Van Leeuwen
We are all connected

We are all connected

Ruud Langeveld,
Van Leeuwen Pipe and Tube, Singapore

In 1979, Van Leeuwen Singapore started out with two people in an office. Now, 40 years later, it has grown into the largest Van Leeuwen distribution center in Asia. In this blog you will read more about why we settled in Asia, what the secret to our success is and which trends affect our role in the supply chain of tubes, fittings and flanges.

Singapore: the beginning

In May of this year we celebrated our 40th anniversary in Singapore. Between 1979 and today Singapore has developed into an important hub for shipbuilding, petrochemical and the pharmaceutical industry in South East Asia. These industries build their production facilities to serve the region, thereby attracting suppliers for construction and maintenance. The market potential was already clear to us back in the seventies. After all, manufacturing steel products was not China’s forte in those days. The majority of steel products came from Japan or Europe. And Van Leeuwen had already established a huge network of suppliers in Europe, which our local competitors were still lacking.

Strengthening partnerships

Our 40th anniversary’s theme was ‘partnership’. We are a trading company and our relationship with suppliers is a crucial element of the supply chain. In short, our success depends on it. For instance, when one of the largest oil firms places an order at Van Leeuwen and we in turn purchase materials from manufacturers approved by the customer, three links are already involved. We are all connected and we all have to prove our worth. That’s why it is so important to strengthen our relationships and to become part of the winning supply chains. When it comes to efficiency, the steel industry in our segment still has some room to grow.

Being part of a network

And by efficiencies I mean digitalization in particular. The steel industry is still fairly conservative in this regard. Granted, we live from moving physical products from A to B, but we are also obliged to digitize customer information and product specifications. This a good development and we are already setting up framework agreements for customers whom place automatic pipe and component orders. And this is just the beginning, also in Asia. We will have these kinds of arrangements more and more in the near future, which make us part of a network.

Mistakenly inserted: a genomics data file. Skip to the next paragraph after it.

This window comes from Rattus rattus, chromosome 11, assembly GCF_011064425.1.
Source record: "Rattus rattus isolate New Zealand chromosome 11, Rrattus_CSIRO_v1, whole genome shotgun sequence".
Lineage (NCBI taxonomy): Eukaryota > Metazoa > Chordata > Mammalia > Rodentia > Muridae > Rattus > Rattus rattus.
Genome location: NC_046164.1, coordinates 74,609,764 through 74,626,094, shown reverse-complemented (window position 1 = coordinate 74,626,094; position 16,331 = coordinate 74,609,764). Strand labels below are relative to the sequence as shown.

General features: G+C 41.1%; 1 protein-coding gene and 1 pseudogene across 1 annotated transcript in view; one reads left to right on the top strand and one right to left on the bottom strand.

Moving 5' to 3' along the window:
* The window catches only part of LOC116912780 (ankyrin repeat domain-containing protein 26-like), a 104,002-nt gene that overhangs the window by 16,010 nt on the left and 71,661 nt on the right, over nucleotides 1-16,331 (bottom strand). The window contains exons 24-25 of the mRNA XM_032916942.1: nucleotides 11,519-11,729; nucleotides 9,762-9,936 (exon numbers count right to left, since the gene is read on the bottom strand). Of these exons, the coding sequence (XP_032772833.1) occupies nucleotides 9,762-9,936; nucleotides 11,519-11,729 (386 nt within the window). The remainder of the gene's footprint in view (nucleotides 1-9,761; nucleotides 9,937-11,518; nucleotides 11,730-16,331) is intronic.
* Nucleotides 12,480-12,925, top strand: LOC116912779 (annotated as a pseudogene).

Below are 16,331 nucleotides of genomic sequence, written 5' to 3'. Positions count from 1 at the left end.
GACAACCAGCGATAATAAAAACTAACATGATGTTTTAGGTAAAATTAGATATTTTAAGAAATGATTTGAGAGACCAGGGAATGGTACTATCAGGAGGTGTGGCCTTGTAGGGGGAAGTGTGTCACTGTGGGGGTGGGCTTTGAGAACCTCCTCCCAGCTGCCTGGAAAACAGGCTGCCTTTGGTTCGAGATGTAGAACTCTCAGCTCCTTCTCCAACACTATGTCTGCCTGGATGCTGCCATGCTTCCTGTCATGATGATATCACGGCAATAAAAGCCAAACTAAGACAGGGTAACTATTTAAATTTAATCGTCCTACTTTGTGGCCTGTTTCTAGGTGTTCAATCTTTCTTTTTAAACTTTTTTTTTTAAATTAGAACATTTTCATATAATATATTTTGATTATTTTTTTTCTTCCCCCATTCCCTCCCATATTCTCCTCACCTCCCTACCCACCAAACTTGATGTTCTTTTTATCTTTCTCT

Sharing information


In order to increase the efficiency of our supply chains, it is necessary to share more information. For instance, if we know which pipes, fittings and flanges our customers used over the past year, we can make predictions for the future. We can then share this stock and consumption data with our suppliers so they can adapt their manufacturing schedule. When done on a very large scale, we can prevent a lot of wasted resources which in turn results in cost reduction for the end product, thereby benefiting the customer.

Digital connection

One of the biggest challenges, however, is the fact that we have to deal with two extremes in our supply chain. On one side, there’s the manufacturers which typically are the huge steel mills. They are focused on manufacturing pipes without waste. On the other side is the end user (the large energy companies), who has a huge capital intensive production line. Pipes are merely a byproduct to get production started. Our place in the supply chain is right between these two forces. And we now have a new role in creating a digital connection between the manufacturer and the end user. Information sharing does not change the physical supply chain directly. After all, the pipes still have to travel from the steel mill to the customer. However, what the information streams will do is help us to cut back on wasted resources. The reason behind this is that a steel mill has less overcapacity issues when it is better equipped to deal with market highs and lows.

Import licenses

We went to Singapore because we recognized an opportunity. And when an export market is sizable enough, opening a local office becomes an interesting possibility. This is how we ended up in Malaysia, Thailand, Indonesia and Australia in the eighties. An Australian contractor working on a project in Malaysia, for example, can now come to us for advise on importing pipes and supplying construction materials. We are in possession of all the needed licenses to import pipe materials. That is our added value.

Personal connection

It is important for Van Leeuwen to employ local people. Locals have specific knowledge and are more capable of building relations with local customers. Thanks to our international network, broad product knowledge and purchasing skills we have managed to gain a foothold in Asia. Through personal connections and respect for the different norms and values of our suppliers and customers, we have made our venture a success.



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